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Doctors can have complaints too


RANDY BATSON

Doctors can have complaints too

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I HAD OCCASION to listen to a morning talk show on one of the local radio stations. The topic being discussed was the current industrial action by public sector doctors.

It was quite interesting the position taken by most of the callers: most seemed to be of the view that the doctors were wrong to strike.

They felt that doctors should be deemed as providing an essential national service much like police, firemen and the like and therefore had no (ethical) right to withhold their services.

The contributors used the current situation to vent on the quality of service at the QEH in general, the work ethic of the doctors specifically and that of Barbadian workers in general.

One caller quoted what seemed to be the average monthly salary of doctors in what seemed to be an inference that they had no cause to whine about anything and just needed to suck it up and get on with the job.

In fact, I heard no opinions regarding the specific catalyst for the current action and whether it was felt that it was justified, although, in light of the prevailing opinion that they should not strike under any circumstances, I guess that was moot.

I fully understand why the public would be concerned whenever such groups are off the job; however, I often wonder if they are not to have the right to strike, what, in the public’s opinion is the recourse when negotiations reach a certain stage when under other circumstances strike action would be the “natural” next step.

To me, doctors, police officers, nurses, firemen are all human beings doing a job, and they will have grievances that need to be addressed.

Arbitrary strike action or “sick-outs” are certainly never conducive to an amicable and productive industrial climate.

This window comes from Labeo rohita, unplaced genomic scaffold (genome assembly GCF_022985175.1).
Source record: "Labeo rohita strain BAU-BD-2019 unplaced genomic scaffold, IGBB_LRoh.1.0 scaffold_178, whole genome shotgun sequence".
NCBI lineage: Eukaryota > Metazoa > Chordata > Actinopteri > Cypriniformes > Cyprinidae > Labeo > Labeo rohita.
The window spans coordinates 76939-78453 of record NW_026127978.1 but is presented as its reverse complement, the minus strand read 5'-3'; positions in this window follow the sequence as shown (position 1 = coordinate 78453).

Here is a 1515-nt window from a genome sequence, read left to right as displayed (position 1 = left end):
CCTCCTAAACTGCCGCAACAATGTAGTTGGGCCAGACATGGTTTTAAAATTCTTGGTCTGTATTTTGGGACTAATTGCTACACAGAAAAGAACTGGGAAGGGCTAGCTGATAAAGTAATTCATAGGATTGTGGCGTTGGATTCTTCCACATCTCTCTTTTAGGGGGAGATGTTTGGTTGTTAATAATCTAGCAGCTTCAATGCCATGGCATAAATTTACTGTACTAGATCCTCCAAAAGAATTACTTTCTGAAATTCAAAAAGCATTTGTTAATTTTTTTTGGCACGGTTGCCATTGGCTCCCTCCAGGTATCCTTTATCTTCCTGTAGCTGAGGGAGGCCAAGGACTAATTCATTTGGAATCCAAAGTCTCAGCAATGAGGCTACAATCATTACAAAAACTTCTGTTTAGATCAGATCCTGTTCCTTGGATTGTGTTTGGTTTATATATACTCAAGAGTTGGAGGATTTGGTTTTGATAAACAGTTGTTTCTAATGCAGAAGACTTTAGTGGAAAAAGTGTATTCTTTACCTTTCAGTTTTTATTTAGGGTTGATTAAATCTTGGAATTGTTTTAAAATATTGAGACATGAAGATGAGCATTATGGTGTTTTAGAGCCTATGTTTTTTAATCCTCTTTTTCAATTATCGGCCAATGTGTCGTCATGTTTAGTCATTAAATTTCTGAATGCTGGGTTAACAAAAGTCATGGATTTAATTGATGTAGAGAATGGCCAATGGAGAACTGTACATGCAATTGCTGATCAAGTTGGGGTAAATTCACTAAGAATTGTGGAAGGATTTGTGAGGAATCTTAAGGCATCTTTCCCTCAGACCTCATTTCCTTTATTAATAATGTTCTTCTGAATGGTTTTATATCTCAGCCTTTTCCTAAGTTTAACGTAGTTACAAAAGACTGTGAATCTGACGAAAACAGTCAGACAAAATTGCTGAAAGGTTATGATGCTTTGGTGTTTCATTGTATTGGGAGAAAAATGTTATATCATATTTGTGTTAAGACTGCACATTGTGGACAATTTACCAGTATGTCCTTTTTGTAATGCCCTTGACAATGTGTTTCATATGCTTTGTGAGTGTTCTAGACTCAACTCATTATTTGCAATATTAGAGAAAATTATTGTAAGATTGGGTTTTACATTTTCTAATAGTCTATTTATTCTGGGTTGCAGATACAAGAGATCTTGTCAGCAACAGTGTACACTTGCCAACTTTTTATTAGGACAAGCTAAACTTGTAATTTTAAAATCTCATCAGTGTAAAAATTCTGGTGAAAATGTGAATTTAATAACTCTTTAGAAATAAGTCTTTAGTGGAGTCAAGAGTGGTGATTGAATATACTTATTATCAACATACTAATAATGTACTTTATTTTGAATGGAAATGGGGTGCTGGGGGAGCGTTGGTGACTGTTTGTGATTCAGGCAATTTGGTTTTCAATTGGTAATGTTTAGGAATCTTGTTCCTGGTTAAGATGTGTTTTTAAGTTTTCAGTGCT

However, I believe that such groups have to be provided the same opportunities and processes to have their grievances identified and dealt with as other workers.

Industrial action should not be seen as a strategy to “strong-arm” management into meeting demands but as a means of highlighting unfavourable working conditions and situations so that improvements can be made.

One recalls that several years ago, when the police were off the job, there was some considerable surprise expressed by members of the public when certain details regarding conditions of service, pay in particular, were revealed.

Even though many were quite equally vehement that the police should have continued working, many others were sympathetic to the cause of the officers, undoubtedly out of recognition of the demands of the job as well as, one would like to believe, the generally high level of service provided to the country by the organisation.

I do believe that despite appearances to the contrary, most workers in the public sector in general, and in the essential services in particular and especially, have the national interest at heart, and such situations are not desired by anyone.

RANDY BATSON

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